By Ian Robinson
I have a brave and beautiful friend.
Like me she goes to Wellspring and like me she needs Wellspring.
Like me, there are some days when I am certain the only thing that keeps her putting one foot in front of the other is the fellowship and, yes, love that can be found here.
Unlike me, she almost did not become a member of the Wellspring family.
When she talked about seeing what this place was all about, a family member — a loved one who I must hasten to add, had and has her best interests in mind — suggested that by attending Wellspring she would be dwelling on this illness, this cancer. That it would be psychologically unhealthy, particularly given that her treatment had gone well and all indications were that it would not return. Why wallow? Why not leave it in the rearview mirror? Why surround yourself with other people with cancer, many of whom would have more depressing stories than hers?
When my brave and beautiful friend told this to a small group of us who know one another from Wellspring, it was hilarious in that we all shared the same expression. An expression that could, variously, be described as, “Oh no!” and “Really? Poor guy doesn’t get it.” and “Well that ain’t right!” and “This person does not know whereof they speak!” and “What in the Kentucky fried fuck?” (Guess which one was mine? G’wan. I’ll wait.)
My brave and beautiful friend (so very beautiful because she is so very brave) ignored this well-meaning advice, because she knew in her heart something that the “civilians” cannot understand: None of us who have passed into this dark and terrible country that is cancer can ever really leave.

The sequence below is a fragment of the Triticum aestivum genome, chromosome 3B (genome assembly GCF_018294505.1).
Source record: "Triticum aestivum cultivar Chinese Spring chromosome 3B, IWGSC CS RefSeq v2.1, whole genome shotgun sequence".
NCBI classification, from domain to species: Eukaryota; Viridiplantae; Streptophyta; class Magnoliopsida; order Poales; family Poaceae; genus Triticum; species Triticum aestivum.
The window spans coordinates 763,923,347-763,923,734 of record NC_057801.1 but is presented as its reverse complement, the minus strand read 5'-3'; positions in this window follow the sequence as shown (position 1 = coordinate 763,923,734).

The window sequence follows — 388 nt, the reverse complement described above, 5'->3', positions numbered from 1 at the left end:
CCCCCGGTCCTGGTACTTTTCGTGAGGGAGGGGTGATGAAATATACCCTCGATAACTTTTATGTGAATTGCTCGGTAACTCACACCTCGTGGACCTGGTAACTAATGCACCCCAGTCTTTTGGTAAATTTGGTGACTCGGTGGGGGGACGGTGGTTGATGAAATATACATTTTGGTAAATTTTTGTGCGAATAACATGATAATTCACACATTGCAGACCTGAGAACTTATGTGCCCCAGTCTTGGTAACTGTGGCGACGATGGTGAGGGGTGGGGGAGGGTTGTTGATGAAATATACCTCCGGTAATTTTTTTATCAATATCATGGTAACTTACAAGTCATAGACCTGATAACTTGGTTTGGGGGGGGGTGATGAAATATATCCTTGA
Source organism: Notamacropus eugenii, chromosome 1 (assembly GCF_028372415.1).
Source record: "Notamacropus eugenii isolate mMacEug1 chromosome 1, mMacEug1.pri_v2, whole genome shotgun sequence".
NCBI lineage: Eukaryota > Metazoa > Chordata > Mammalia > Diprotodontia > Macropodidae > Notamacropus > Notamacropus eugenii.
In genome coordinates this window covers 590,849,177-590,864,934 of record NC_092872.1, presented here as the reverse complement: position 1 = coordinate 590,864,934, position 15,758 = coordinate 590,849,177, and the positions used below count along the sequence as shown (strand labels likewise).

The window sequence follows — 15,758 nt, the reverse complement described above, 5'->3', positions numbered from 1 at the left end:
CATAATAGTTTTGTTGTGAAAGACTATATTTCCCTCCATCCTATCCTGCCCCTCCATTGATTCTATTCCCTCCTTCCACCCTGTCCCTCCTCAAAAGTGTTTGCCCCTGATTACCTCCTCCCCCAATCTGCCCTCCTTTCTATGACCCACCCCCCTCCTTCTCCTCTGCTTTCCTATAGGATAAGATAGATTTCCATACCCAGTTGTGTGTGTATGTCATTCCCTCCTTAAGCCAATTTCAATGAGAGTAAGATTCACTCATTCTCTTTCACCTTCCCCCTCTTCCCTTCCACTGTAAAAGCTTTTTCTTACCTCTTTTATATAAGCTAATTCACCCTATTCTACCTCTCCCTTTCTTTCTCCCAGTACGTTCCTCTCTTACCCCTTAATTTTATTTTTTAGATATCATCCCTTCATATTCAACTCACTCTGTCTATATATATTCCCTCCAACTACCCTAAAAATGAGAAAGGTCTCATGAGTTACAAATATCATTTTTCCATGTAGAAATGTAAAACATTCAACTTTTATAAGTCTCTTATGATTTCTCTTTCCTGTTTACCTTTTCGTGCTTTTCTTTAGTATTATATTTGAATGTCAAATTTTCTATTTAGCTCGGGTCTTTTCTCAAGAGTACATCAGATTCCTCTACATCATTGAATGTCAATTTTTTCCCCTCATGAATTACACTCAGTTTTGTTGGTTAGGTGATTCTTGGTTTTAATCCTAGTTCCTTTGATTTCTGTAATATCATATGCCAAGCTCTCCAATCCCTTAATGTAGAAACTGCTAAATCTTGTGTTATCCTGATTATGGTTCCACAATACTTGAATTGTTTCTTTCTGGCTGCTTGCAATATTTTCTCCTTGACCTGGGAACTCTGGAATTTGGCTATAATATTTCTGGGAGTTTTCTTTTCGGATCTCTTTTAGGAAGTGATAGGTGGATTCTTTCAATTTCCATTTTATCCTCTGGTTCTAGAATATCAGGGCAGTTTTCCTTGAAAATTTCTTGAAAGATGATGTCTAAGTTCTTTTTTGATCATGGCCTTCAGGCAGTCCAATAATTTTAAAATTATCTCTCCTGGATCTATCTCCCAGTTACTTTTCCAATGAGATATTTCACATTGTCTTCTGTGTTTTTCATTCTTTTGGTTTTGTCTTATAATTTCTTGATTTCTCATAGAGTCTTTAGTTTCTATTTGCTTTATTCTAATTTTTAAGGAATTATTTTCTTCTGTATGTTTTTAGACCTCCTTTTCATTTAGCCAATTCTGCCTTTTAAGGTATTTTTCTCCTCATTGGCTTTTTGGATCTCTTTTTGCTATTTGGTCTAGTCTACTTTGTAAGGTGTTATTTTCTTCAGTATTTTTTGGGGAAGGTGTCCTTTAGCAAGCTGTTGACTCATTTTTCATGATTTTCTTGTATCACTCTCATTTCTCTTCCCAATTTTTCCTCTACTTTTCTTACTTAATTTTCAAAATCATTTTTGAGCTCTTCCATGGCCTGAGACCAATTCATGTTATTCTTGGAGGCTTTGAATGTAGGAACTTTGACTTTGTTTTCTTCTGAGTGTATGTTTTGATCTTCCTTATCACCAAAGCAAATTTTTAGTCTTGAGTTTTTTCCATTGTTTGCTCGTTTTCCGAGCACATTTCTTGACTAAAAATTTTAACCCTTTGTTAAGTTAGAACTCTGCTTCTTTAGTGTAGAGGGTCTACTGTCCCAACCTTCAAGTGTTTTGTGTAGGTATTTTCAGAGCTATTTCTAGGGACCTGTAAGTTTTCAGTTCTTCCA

She is smart and insightful.
She said years after diagnosis and treatment, years after those joyful moments when her test results came back negative for the illness that was her passport into this terrible dominion of disease, no matter how good the outcome, she said, “We are still experiencing cancer.”
Let me repeat that: No matter how good our outcome, no matter how tiny a speck in the rearview, “We are still experiencing cancer.”
Cancer, for us, will always be present tense.
She understands the desire, the aching need of the caregiver to return to normal. But for us? The Cancer Tribe?
There are the scars where the surgeon’s blade cleaved to save our lives. There are the changes to our bodies that see us flinch away from the mirror. There are the scars on our souls from when we learned that all we loved and cared about could be stolen by a mass of rogue cells. There is the ever-present sense of betrayal. By our bodies. By the universe. By God, if you’re of a mind to believe. There is the fear that enveloped us so tightly it was as though we had forgotten how to breathe, as we contemplated a future for our loved ones — children especially! — without us.
The memory of pain. The aching burden of chemo. The invisible fire of radiation.
You don’t leave that behind just because your cancer was successfully treated, anymore than war veterans put it behind them when they came home in 1945. There was a reason the baby boomer’s dads used to disappear into the Legion bar with regularity.
What the Cancer Tribe has instead is Wellspring.
And no, we don’t wallow. We deal. We share. Sometimes the word “cancer” isn’t even mentioned, although it’s always there in the background I suppose. Present and permanent tense, remember?
But this is a wonderful true thing: When we share our joy, it increases.
But when we share pain and sorrow there is less of it somehow.
And that, my friends, is the essence of Wellspring.
It leads us to a place where sorrows are lessened and joys multiplied. That is something my brave and beautiful friend knew intuitively. And it is something that Wellspring continues to give us all.
If you want to respond, you can do so in the comments below or, if you’re shy, you can drop me a line direct at firstname.lastname@example.org